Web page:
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Can Bangladesh sand save Maldives from sinking?

Last updated on: December 28, 2010 12:54 IST

Can Bangladesh sand save Maldives from sinking?

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Shine Jacob in Kolkata

After looking to buy land in other countries, Maldives is making a last-ditch effort to avoid its citizens becoming climate refugees.

It is importing sand.

In this endeavour to tackle the effects of global warming, none other than Bangladesh is playing Good Samaritan.

Both countries are planning to sign a deal within four months to ship sand to the Maldives.

The island nation faces a real threat of being inundated if the sea level rises by even one metre.

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Image: An aerial view shows a resort island at the Male Atoll, Maldives.
Photographs: Reinhard Krause/Reuters
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Can Bangladesh sand save Maldives from sinking?

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"We have received a proposal from the Maldives government regarding this.

They want to import soil from our country in defence against rising sea levels.

A joint committee of both countries is looking into it and we may seal a deal in the next three to four months," confirmed Muhammad Faruk Khan, the Bangladesh commerce minister, who was in Kolkata last week.

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Image: The sun rises over an island at Har Alif Atoll, Maldives.
Photographs: Reinhard Krause/Reuters
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Can Bangladesh sand save Maldives from sinking?

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Maldives, a chain of 1,200 islands and coral atolls about 500 miles from the tip of India, may disappear if the present pace of global warming continues unabated.

According to a United Nation's forecast, sea levels are likely to rise by up to 59 cm by 2100 due to global warming.

The archipelago is one of the lowest countries on the planet, with an average land level of 1.5 metres above sea level.

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Image: Tourists enjoy their dinner at a restaurant on the island resort of Har Alif Atoll.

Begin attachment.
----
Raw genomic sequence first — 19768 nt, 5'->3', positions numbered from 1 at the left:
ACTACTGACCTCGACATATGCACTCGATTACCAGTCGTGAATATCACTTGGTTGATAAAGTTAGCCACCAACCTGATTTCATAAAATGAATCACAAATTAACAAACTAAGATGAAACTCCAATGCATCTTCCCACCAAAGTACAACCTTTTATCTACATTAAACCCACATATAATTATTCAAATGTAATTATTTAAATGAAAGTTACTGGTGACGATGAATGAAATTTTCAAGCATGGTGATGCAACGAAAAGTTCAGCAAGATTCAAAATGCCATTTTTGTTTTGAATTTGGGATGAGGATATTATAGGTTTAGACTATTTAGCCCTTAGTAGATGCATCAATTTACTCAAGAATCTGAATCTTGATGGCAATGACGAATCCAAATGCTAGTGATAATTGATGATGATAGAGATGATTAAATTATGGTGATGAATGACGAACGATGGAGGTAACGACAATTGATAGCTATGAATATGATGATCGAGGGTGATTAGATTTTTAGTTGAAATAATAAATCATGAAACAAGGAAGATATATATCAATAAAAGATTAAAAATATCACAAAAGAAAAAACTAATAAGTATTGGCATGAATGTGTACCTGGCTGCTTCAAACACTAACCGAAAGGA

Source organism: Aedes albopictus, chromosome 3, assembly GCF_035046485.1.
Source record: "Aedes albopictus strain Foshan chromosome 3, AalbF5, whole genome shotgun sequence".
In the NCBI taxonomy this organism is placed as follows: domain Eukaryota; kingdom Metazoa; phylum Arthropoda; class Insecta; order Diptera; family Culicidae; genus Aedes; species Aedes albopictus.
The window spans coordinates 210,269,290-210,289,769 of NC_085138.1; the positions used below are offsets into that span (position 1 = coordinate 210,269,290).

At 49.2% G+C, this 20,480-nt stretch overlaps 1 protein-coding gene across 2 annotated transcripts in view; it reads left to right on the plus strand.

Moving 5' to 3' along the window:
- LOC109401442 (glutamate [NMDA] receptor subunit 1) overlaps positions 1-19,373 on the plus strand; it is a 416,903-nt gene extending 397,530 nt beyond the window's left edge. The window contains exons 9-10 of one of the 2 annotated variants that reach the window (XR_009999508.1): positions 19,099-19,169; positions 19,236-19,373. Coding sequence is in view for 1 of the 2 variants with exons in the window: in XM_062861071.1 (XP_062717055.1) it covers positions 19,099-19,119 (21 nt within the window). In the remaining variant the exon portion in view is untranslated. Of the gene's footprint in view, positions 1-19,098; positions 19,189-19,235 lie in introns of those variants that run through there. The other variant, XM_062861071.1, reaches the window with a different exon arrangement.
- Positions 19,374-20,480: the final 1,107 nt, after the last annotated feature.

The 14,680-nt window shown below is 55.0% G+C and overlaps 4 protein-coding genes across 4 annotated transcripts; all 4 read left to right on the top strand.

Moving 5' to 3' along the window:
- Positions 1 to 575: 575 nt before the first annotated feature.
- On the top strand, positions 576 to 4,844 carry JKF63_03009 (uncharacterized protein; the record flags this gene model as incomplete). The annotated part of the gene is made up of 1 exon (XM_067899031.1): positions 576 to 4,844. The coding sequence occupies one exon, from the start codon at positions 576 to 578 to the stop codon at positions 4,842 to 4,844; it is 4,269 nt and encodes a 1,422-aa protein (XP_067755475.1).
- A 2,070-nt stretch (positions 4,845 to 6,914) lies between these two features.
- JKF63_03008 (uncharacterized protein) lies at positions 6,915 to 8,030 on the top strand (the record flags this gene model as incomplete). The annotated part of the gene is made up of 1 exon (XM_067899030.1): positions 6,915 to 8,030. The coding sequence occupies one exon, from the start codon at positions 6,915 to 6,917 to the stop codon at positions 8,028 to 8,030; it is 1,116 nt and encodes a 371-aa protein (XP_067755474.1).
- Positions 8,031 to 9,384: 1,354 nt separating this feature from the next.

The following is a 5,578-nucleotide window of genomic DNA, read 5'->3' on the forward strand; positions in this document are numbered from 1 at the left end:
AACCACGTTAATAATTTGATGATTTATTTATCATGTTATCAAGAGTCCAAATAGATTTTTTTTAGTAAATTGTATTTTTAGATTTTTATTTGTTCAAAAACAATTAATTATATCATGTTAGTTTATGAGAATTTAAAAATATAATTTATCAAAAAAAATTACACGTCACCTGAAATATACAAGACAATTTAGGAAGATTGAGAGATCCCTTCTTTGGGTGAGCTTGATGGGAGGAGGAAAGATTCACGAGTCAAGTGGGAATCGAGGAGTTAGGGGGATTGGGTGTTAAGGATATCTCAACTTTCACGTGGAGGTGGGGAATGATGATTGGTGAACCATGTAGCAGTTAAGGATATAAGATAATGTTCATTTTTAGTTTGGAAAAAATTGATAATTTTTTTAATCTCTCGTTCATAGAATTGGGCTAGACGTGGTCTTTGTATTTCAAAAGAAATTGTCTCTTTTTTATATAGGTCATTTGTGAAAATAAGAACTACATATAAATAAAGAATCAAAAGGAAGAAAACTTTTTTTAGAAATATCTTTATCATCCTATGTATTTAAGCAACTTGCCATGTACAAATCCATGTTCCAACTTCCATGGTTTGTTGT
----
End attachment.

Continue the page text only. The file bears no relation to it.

Photographs: Reinhard Krause/Reuters
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Can Bangladesh sand save Maldives from sinking?

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"Dredging of rivers is a necessity for Bangladesh, as a huge amount of sediment is naturally deposited from the Himalayas.

The quantity of these sediments is around 1 billion cubic metres, which is why our rivers are losing their navigability.

We are more than happy if the deal works out, because it will be beneficial for a brotherly nation,"  Khan added.

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Image: Palm trees are endangered by erosion at a beach at Fuvahmulah, Maldives.
Photographs: Reinhard Krause/Reuters
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Can Bangladesh sand save Maldives from sinking?

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Bangladesh is planning to start a huge river project worth over BDT 1,000 crore (Rs 638 crore) to dredge all major rivers, which will bring up huge quantities of sand in the near future.

"To start this project, we have zeroed in on a place near Mongla port on the Posur river," he said.

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Image: A wall protects the beach at Hithadhoo on Addu Atoll.
Photographs: Reinhard Krause/Reuters
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Can Bangladesh sand save Maldives from sinking?

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Earlier this year, Maldivian President Mohamed Nasheed had expressed interest in importing sand and earth from Bangladesh.

The country, with a population of over 396,000, also had plans to buy a new homeland overseas as an insurance policy against climate change.

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Image: Maldives' President Mohamed Nasheed speaks during an interview.
Photographs: Carlos Barria/Reuters
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Can Bangladesh sand save Maldives from sinking?

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"We do not want to leave the Maldives, but we also do not want to be climate refugees living in tents for decades.

Sri Lanka and India are our targets because they have similar cultures, cuisines and climates.

Australia is also being considered because of the amount of unoccupied land available," Nasheed had reportedly said.

The country's government recently held the world's first Cabinet meeting underwater to highlight the danger faced by global warming.

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Image: The Maldivian president and ministers held the world's first underwater cabinet.
Photographs: Reuters.
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"We have not decided on the financial aspects of the deal.

However, Maldives should pay the minimal amount. Meanwhile, we don't think that this dredging is going to have any impact on the Bangladesh environment," Khan said.

Though Maldives already has sand import deals with countries like India, it was only used for construction.

If the Bangladesh deal works out, it may be for the first time that imported sand might be used to shore up a nation threatened by global warming.


Image: Tourists enjoy the sandy beach of Olhuveli island in Maldives.
Photographs: Charles Platiau/Reuters
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